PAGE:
The fescue grass I previously mentioned frames the holes quite well for you from the tee and the fairway. Combine that look, with the rolling hills, antique design features, and well conditioned course, and you have an absolutely under-rated layout and design that any golfer would enjoy playing. That being said, you have to remember that when you get out of position and you’re facing a 15 yard lob shot over a 10 foot bank, you’re the one that hit the shot that got you there. Don’t be a hater, just take your medicine.

Score: 5.0


Wisconsin only has about a 6 month golf season, which means they also only have a 6 month growing season. Don’t show up at Lawsonia on May 10th and expect it to be in tour condition. That can’t happen. The nights are too cold in the spring for grass to grow and to have the course flush until around mid June. Still, from June to October you’ll likely be very pleased with how the course is groomed. It was meant to play firm and fast, and the week of 75 degrees and sun leading up to our visit had the course doing just that. 

It does seem to be a busy place during the peak of the season, so therefore you’ll find some wear and tear on the greens that you wouldn’t find at a private club. However, the staff has done all they can to give you a great experience while you’re at Lawsonia. You also might find a rock or two in a green side bunker, which is part of the ruggedness of the course. It didn’t bother me but it does knock the score down just a peg.

You also won’t find much of a primary rough at Lawsonia. That kind of grass wasn’t meant to be a hazard 90 years ago and the irrigation here makes it a moot issue to this day. As I also noted above, the fescue is there to mind fuck you and shape the holes, but it is playable to an extent. That’s how it should be. If you had to re-tee every time you hooked one in that stuff the course would blow.  While I noted that the greens show some evidence of excess traffic, they’re still very good and quick enough to make you take notice of some of the undulations that can be both subtle and severe.

Score: 4.0


If you read this site regularly you know that I also recently reviewed the Straits Course at Whistling Straits that was part of the same trip we took to Wisconsin. When you get wallet raped in Kohler, coming to Lawsonia seems much more gentle. We played 36 holes for something like $110. For a course this good, that’s worth every penny. I think the rack rate is about $65 or so, but I wasn’t involved with any of the bookings, etc, so I can’t say for sure. Some of the rates go up a bit on the weekend, but no matter how you slice it, the Links Course at Lawsonia is one of the best values you can imagine for the quality of golf course you’re playing.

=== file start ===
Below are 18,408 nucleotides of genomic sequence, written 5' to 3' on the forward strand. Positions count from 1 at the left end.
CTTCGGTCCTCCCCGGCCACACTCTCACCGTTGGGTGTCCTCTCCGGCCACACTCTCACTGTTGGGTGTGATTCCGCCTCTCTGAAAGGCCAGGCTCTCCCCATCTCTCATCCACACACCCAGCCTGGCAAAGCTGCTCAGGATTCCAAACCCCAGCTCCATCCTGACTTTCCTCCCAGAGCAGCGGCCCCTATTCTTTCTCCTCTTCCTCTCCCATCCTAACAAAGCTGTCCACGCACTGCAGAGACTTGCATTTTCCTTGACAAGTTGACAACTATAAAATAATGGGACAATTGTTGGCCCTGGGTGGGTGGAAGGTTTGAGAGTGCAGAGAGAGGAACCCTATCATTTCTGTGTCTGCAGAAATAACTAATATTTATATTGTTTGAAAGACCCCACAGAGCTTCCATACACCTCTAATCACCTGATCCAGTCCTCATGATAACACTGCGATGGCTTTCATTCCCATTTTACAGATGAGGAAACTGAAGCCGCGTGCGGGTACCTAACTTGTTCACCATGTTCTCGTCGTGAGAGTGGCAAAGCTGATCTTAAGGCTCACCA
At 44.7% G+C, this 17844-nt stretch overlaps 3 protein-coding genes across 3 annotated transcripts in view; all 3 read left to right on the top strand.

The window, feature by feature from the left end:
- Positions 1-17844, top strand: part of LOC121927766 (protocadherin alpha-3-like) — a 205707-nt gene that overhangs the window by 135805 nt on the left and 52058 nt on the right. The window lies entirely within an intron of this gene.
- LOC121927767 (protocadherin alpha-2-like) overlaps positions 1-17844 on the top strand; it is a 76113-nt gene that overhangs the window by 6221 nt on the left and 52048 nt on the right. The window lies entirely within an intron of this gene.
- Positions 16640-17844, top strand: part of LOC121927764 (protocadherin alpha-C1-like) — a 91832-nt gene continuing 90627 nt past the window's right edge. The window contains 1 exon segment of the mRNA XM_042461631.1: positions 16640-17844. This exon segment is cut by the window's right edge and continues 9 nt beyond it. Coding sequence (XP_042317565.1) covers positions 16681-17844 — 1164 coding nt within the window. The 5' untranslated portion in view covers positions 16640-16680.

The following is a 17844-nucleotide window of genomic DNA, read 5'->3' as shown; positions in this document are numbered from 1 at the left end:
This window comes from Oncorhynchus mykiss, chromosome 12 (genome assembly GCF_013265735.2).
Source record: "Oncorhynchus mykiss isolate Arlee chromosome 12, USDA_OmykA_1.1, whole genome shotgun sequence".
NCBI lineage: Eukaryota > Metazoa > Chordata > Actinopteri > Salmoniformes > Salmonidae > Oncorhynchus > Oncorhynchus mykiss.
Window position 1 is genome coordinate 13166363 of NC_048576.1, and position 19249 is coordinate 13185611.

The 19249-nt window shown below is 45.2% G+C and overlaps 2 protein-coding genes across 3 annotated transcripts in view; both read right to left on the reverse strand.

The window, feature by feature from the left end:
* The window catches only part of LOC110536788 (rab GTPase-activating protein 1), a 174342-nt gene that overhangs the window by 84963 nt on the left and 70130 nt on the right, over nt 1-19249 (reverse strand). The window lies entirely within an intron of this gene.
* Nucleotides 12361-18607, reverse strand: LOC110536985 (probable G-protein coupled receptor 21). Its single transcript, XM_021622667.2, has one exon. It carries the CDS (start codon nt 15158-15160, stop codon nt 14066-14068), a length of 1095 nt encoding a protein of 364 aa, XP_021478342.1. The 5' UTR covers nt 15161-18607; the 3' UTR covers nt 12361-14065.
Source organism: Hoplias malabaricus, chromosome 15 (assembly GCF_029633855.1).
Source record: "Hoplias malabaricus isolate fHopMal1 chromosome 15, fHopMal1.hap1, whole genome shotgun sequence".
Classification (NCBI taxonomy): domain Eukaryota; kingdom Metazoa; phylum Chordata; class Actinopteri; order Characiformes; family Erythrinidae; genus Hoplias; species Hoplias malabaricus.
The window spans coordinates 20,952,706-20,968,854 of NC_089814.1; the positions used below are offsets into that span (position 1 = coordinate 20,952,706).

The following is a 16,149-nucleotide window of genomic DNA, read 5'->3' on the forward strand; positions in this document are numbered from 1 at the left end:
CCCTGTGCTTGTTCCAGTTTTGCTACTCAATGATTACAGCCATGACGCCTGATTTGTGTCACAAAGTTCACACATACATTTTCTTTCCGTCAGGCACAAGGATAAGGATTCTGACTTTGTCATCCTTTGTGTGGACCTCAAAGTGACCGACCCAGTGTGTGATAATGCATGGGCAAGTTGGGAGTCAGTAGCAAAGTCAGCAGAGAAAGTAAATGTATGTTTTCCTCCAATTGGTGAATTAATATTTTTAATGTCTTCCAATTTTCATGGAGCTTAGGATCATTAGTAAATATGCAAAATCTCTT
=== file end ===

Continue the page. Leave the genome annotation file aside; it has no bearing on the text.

Lawsonia doesn’t nickel and dime you for anything else while you’re there either. Range balls cost what they do anywhere else, merchandise is reasonable, and so is all the food you’re going to take down in Langford’s Pub in the clubhouse. Remember, you’re in the middle of nowhere in Wisconsin, the you should get some bang for your buck.

Score: 5.0


There aren’t a lot of frills and extras that aid in your Lawsonia experience, but there doesn’t need to be. There’s a beer cart, there’s a restaurant, there’s a proshop, there’s a starter, you get the idea. Everything operates smoothly and efficiently as it should, and these happy cheese-heads do it all with a smile. The staff here has been doing this like pros for years, they don’t have to retrain staff like a resort would every year, they just keep on truck’in.

And the pace? It’s pretty damn good. What helps Lawsonia move along is the general fact the the course is so damn playable. You might spend some time looking for a ball or two in the fescue, but it doesn’t happen every hole. It also doesn’t get bogged down by tourists snapping photos and getting lost in the sites. Plus, this is a golfer’s course. If you’re coming to Lawsonia to play, you’re probably not some rich jerkoff playing golf to entertain a client, etc. You’re here for one thing, and the rest of the patrons are too.

Score: 4.5


If you’re reading between the lines in this review, you’ve already figured out that Green Lake doesn’t have much to offer in the way of amenities like some of the other resorts in Wisconsin. Ahhh….but don’t assume so easily. Green Lake itself has plenty of dining options and a nice little town with just enough nightlife to get you in trouble. The lake can also provide you with other things to do if you aren’t one that wants to golf 36 holes every day you’re in town. Be warned though when choosing your lodging, if you rent a place on Green Lake the mother fucking fisherman will likely have you up at 6 am running their god damn outboards in the wrong gear as they scoot across the water to get to their favorite spot.